Get full access to Outside Learn, our online education hub featuring in-depth fitness, nutrition, and adventure courses and more than 2,000 instructional videos when you sign up for Outside+ Sign up for Outside+ today.
Sequoia National Parks’ Giant Forest Preserve is set to reopen to visitors this weekend, three months after a wildfire threatened one of its main attractions: the world’s largest tree.
The grove has been mostly closed since September 9, when lightning sparked the Paradise and Colony fires in both Sequoia and Kings Canyon national parks. (The grove briefly opened to visitors last weekend before closing again due to a winter storm.) The two fires would later merge. The resulting blaze, called the KNP Complex, ripped through the park, burning 88,307 acres of forest, chaparral, and grassland. The park only declared the fire 100% contained today, though some hotspots are still burning through the parks.
Especially hard-hit were the park’s giant sequoias. The world’s most massive trees, sequoias can reach heights of up to 300 feet and live for more than 3,000 years. Though the endangered trees are highly adapted to wildfires, with bark that can reach a thickness of two feet, the intense temperatures of modern forest fires have proven too much for some of them. According to the National Park Service, the KNP Complex killed or mortally wounded an estimated 2,380 large giant sequoias throughout the parks, most in the park’s Redwood Mountain Grove; the nearby Windy Fire, which burned through Sequoia National Forest, killed more, estimated at 1,250, while the 2020 Castle Fire killed hundreds more. In total, a park service report estimated that fires killed 13-19% of the world’s giant sequoias over the past two years.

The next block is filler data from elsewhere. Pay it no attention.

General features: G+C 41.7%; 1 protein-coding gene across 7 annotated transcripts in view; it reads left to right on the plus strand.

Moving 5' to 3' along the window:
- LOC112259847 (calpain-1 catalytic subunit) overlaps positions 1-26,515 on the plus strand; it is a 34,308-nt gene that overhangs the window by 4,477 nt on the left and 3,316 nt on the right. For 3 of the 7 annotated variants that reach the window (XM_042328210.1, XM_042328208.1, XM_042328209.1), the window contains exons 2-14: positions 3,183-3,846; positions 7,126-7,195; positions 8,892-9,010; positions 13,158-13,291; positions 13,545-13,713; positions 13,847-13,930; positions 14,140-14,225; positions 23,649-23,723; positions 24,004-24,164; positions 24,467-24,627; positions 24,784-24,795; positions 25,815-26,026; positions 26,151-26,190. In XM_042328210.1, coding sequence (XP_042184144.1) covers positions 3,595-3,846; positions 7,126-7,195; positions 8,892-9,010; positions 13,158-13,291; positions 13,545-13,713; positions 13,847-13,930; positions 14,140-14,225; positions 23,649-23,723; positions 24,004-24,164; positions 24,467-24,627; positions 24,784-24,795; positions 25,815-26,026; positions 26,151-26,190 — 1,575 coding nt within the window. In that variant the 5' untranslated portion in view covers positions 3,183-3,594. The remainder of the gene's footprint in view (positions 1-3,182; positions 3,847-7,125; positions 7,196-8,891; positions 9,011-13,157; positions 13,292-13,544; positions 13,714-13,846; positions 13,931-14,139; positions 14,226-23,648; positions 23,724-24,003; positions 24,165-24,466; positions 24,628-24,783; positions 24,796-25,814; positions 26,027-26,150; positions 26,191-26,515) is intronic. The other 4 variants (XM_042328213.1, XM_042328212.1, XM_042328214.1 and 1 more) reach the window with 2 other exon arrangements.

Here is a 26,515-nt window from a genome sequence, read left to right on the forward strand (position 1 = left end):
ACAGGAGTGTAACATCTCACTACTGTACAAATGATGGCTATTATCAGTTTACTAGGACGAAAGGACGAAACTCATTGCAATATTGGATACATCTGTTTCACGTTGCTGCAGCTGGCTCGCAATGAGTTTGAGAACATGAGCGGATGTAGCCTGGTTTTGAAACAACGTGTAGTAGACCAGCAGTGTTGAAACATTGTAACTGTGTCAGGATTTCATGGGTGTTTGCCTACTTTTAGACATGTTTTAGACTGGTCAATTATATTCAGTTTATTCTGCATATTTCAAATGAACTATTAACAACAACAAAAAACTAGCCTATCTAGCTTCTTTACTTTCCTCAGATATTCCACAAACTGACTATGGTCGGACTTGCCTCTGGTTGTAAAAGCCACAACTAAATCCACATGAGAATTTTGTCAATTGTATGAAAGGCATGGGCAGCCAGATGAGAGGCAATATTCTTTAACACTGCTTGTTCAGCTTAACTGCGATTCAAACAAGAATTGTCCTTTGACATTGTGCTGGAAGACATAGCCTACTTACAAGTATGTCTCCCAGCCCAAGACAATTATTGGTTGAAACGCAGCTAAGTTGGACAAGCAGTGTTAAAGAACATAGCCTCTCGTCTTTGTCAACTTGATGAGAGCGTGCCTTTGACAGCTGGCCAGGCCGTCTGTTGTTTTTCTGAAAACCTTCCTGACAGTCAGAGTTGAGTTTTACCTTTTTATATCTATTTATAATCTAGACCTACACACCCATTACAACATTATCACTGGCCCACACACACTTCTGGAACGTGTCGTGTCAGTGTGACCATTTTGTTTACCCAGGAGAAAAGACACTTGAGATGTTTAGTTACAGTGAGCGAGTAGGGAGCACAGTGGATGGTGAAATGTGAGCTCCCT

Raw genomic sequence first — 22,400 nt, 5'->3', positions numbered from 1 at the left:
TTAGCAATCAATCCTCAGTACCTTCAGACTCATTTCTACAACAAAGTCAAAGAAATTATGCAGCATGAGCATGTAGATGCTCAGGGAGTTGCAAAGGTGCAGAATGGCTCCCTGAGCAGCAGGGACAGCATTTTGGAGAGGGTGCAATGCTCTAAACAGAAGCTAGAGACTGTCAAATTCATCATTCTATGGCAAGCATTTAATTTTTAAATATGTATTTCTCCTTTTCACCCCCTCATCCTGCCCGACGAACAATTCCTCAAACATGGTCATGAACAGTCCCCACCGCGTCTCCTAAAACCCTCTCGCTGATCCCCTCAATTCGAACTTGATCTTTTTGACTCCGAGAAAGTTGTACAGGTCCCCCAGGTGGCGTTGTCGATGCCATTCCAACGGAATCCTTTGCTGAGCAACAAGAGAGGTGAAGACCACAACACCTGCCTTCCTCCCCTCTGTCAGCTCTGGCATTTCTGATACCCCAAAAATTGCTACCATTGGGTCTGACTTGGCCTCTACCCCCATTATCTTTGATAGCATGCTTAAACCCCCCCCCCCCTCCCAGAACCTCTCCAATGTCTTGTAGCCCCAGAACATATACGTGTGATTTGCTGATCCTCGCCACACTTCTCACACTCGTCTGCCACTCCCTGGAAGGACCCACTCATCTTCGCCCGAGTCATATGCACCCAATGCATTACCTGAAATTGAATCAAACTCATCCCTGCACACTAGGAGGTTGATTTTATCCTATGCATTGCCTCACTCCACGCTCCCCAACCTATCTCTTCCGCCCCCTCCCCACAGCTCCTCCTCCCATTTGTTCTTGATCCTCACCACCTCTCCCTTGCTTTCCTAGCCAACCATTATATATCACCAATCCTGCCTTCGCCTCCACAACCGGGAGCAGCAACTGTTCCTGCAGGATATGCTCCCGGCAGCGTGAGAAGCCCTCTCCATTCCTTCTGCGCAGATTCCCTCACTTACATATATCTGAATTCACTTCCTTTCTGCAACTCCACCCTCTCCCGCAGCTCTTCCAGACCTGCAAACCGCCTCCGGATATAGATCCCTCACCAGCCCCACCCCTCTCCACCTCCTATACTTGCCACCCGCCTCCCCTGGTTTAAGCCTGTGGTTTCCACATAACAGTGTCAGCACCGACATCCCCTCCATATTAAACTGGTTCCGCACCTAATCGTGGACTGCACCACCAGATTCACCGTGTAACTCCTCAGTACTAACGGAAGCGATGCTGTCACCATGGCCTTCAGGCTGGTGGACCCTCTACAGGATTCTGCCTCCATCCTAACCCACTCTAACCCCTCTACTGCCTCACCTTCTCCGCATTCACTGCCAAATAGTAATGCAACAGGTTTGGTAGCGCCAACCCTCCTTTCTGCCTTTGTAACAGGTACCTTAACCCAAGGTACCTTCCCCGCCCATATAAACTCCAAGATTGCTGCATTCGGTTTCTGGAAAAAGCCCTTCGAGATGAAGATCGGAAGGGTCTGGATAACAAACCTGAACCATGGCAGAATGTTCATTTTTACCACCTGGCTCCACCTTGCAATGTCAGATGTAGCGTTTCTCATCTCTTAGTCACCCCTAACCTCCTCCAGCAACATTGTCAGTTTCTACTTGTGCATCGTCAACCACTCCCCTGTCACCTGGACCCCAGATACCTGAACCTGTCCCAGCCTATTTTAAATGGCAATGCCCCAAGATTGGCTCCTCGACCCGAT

The Giant Forest Preserve is home to some of the biggest examples of the species, with one individual, the General Sherman, believed by scientists to be the most massive single-stem tree on earth by volume. As the fire approached the grove in September, firefighters wrapped it and other nearby trees in fire-resistant blankets in a last-ditch attempt to protect them.
Currently, the parks plan to open the Giant Forest from Friday, December 17 to Monday, December 20 and Thursday, December 24 to Monday, January 3, but today’s planned opening has been delayed by this week’s winter storm, as personnel clear the park’s roads. According to Sequoia and Kings Canyon’s website, the parks’ hope to welcome visitors back to the grove sometime this weekend. Areas of the Giant Forest slated to open to visitors are the Giant Forest Museum, Beetle Rock, Sunset Rock, Big Trees Trail, Hazelwood Nature Trail, General Sherman Tree, Congress Trail, and Wolverton Picnic and Snowplay area.